As a stubborn, bull-headed and self-proclaimed little bit of a know-it-all, most of my lessons in life have been acquired through one recurring theme: learning things the hard way, and selecting a good contractor is no exception. When it comes to finding the right man (or woman) for the job at hand, from bathroom remodels to drywall repair, I have found that a few things ring true, all learned through loss and bad experiences.
1. Honesty and Integrity
While this should go without saying, finding an honest contractor who exudes integrity can be as challenging as finding an honest mechanic, attorney or (dare I say it since I train them for a living) real estate agent. When it comes to selecting a general contractor, their track record is crucial. The first contractor I hired to do my recent home remodel didn’t have either of these traits, and I would have known this had I researched him online, asked for past client reviews and a portfolio of his work – things that my new contractor provided even without being asked.
2. Contracts, Agreements and Invoices…Oh My
I certainly understand that during construction, remodels and reconstruction there are some things that can pop up that you didn’t plan for – another thing I have learned the hard way both in working with clients throughout my career and in my own life. A great general contractor, however, will give you a contract and only ask for deposits for materials (if he or she is buying them) upfront, and the remaining balance due when the work is complete. Looking back, I realize that I have only myself to blame, since I did not hold the first company I hired accountable to this standard (even though I knew better), and even though that company ripped me off over $8,000, I know that had I done my due diligence and required written agreements up front, I could have avoided a fiasco of epic proportion.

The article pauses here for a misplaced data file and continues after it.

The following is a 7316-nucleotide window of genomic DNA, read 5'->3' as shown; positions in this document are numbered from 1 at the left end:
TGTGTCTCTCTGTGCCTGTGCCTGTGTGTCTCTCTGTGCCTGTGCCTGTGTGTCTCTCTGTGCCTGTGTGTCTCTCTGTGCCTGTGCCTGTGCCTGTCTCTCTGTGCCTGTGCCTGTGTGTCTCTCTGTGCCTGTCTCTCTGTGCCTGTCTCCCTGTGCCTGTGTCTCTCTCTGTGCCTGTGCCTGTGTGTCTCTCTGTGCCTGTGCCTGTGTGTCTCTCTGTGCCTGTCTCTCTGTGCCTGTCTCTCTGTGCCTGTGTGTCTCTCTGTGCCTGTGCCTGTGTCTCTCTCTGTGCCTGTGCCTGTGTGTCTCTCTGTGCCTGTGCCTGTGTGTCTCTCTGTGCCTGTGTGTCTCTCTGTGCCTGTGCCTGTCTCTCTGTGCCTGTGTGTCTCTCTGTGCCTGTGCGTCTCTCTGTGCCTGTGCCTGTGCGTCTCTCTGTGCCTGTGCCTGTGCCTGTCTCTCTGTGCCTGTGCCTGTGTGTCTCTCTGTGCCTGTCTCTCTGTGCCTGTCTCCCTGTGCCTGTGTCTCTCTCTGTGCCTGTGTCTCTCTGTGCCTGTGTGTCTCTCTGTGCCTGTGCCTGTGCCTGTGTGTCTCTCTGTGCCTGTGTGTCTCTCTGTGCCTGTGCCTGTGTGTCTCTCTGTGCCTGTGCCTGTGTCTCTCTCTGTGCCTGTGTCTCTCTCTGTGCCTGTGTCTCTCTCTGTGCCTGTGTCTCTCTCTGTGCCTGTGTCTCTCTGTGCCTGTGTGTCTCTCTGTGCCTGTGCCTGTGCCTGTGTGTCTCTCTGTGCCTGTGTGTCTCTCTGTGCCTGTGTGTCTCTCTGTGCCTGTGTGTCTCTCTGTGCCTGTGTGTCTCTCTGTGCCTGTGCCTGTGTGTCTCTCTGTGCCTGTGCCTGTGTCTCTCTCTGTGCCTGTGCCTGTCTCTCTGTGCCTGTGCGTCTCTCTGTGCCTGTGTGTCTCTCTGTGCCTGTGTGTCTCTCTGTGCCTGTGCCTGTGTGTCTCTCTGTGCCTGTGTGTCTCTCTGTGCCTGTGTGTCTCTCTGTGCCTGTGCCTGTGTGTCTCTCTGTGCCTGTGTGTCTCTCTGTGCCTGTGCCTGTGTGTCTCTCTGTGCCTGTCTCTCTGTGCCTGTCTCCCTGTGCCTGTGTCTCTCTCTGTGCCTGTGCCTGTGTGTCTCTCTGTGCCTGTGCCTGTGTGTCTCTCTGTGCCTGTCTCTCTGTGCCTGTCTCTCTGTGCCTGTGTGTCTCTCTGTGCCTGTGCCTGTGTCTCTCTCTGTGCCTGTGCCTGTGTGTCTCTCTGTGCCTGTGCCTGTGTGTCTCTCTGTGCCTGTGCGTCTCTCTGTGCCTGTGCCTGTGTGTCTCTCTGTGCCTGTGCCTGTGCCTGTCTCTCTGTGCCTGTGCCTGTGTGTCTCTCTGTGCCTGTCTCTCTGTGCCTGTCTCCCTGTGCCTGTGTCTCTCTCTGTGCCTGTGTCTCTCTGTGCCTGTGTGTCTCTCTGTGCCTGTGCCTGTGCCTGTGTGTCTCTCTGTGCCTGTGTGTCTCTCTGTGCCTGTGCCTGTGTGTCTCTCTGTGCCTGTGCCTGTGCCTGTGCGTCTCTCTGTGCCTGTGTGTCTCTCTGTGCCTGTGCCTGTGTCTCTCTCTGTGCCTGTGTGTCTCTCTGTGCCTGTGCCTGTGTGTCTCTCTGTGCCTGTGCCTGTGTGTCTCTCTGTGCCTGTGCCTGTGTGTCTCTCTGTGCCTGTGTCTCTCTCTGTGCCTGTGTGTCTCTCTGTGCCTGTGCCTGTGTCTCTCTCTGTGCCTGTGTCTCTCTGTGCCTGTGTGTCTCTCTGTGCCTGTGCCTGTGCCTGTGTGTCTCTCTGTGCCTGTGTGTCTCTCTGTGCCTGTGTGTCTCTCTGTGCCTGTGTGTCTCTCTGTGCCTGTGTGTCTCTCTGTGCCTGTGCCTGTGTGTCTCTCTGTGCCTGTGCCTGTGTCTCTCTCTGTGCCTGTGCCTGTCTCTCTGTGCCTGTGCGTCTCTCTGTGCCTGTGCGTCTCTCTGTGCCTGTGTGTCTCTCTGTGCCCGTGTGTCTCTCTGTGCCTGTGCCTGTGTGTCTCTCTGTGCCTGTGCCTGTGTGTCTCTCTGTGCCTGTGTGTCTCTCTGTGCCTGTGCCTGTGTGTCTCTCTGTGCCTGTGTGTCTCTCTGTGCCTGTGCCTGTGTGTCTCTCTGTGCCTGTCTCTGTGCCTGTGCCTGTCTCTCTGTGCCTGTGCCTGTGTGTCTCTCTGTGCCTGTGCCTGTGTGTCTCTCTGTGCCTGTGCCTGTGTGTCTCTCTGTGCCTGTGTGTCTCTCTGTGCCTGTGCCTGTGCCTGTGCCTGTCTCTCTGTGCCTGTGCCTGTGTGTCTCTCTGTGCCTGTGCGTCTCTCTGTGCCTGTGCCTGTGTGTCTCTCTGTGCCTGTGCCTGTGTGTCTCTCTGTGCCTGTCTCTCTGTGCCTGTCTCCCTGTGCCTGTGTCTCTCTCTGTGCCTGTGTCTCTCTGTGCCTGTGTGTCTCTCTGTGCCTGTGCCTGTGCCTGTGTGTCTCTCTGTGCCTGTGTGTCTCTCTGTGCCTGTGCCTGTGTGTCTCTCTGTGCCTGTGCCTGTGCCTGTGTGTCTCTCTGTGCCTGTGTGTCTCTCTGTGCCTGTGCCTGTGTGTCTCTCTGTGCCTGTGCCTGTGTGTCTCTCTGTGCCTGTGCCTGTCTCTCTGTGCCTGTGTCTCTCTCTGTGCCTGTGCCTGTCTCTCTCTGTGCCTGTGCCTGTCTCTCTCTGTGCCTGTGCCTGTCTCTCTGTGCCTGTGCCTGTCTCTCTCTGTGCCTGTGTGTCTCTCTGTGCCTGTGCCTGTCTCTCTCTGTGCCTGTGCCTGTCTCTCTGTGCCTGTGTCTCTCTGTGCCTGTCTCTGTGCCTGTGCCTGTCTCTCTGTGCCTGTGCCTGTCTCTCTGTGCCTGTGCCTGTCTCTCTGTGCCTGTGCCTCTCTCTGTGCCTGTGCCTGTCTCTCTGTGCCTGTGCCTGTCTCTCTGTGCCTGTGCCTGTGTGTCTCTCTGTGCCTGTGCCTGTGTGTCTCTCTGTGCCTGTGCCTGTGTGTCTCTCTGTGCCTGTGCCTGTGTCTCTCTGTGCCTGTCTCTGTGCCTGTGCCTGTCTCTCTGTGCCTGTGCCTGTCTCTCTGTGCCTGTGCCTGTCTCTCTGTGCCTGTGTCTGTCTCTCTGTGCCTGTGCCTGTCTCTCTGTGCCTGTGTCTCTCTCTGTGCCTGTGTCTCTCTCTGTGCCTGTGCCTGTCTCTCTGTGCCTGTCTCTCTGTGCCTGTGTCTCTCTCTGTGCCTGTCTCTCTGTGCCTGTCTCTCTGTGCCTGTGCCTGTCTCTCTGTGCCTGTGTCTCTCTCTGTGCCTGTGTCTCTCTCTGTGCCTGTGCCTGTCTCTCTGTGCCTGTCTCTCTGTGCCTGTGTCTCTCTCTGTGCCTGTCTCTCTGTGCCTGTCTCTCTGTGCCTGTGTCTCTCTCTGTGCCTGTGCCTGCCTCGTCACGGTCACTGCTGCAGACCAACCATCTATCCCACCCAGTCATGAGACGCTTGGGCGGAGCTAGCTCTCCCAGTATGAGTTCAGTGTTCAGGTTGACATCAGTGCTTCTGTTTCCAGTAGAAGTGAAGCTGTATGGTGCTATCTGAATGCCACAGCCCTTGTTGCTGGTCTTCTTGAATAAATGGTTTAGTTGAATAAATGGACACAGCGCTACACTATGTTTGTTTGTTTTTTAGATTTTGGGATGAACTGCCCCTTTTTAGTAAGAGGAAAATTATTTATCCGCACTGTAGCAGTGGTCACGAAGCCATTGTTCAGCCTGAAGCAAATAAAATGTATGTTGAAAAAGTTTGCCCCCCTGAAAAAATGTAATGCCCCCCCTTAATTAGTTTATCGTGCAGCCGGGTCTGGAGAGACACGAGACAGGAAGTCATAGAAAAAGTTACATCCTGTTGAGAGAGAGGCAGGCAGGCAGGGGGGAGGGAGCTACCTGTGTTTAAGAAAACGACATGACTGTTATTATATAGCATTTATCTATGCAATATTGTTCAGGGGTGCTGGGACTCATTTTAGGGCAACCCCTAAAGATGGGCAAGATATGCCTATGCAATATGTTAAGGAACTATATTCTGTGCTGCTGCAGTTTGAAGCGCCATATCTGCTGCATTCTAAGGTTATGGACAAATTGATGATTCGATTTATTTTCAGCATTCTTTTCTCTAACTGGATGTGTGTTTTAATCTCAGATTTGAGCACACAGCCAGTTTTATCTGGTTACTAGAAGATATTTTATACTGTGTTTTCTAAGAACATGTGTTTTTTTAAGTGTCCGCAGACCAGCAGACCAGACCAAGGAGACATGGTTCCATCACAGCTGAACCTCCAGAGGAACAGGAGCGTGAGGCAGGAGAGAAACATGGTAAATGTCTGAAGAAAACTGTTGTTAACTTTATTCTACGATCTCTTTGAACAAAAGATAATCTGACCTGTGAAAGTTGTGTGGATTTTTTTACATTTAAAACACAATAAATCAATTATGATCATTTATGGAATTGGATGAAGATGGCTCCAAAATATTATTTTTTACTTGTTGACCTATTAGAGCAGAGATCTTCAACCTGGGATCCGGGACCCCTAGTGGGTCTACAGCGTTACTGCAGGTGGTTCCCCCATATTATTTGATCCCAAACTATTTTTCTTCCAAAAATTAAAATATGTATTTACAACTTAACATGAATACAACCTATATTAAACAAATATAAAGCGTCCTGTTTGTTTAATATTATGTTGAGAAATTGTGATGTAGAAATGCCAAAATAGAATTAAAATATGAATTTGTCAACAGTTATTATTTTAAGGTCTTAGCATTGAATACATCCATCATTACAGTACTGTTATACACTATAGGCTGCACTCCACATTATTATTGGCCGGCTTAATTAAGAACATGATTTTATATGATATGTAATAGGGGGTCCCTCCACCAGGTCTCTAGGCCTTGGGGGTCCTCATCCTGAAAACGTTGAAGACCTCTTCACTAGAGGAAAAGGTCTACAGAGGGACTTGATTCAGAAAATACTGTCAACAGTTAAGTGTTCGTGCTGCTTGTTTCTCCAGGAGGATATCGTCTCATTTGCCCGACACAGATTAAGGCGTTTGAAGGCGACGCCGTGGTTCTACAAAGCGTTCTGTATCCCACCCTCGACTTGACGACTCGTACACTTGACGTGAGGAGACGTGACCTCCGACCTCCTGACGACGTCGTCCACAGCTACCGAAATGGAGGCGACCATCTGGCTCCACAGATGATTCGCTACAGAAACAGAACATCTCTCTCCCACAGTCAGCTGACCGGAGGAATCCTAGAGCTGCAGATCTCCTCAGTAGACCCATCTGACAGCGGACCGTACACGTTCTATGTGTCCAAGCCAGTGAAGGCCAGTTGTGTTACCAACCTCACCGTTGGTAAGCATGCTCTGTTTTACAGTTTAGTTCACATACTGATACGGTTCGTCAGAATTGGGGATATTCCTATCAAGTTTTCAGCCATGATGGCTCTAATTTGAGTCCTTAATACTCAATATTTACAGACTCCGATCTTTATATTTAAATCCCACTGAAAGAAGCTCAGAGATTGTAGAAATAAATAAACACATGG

3. Referrals and Word of Mouth Advertising
It is true what they say, when people have a good experience, they limit the number of people they tell about that experience, that is, unless you ask them. Good contractors have a track record and a plethora of happy clients they have helped in the past, all of whom will be more than happy to share their experiences with someone waiting in the wings to hire “their guy” (or gal). Referrals and word of mouth advertising still hold a lot of weight, and they should. After all, that is what successful businesses are built around, even using the real estate sales model that I (personally) train to everyday.
The bottom line is that choosing a contractor isn’t meant to be challenging on a rocket science level. A few common sense practices and a little follow up (and follow through) can save you from making a costly mistake, and I know that (in my case) had I followed my own advice, I could be writing this right now without having wasted $8,000 on a dud of a company, and a head full of regrets.
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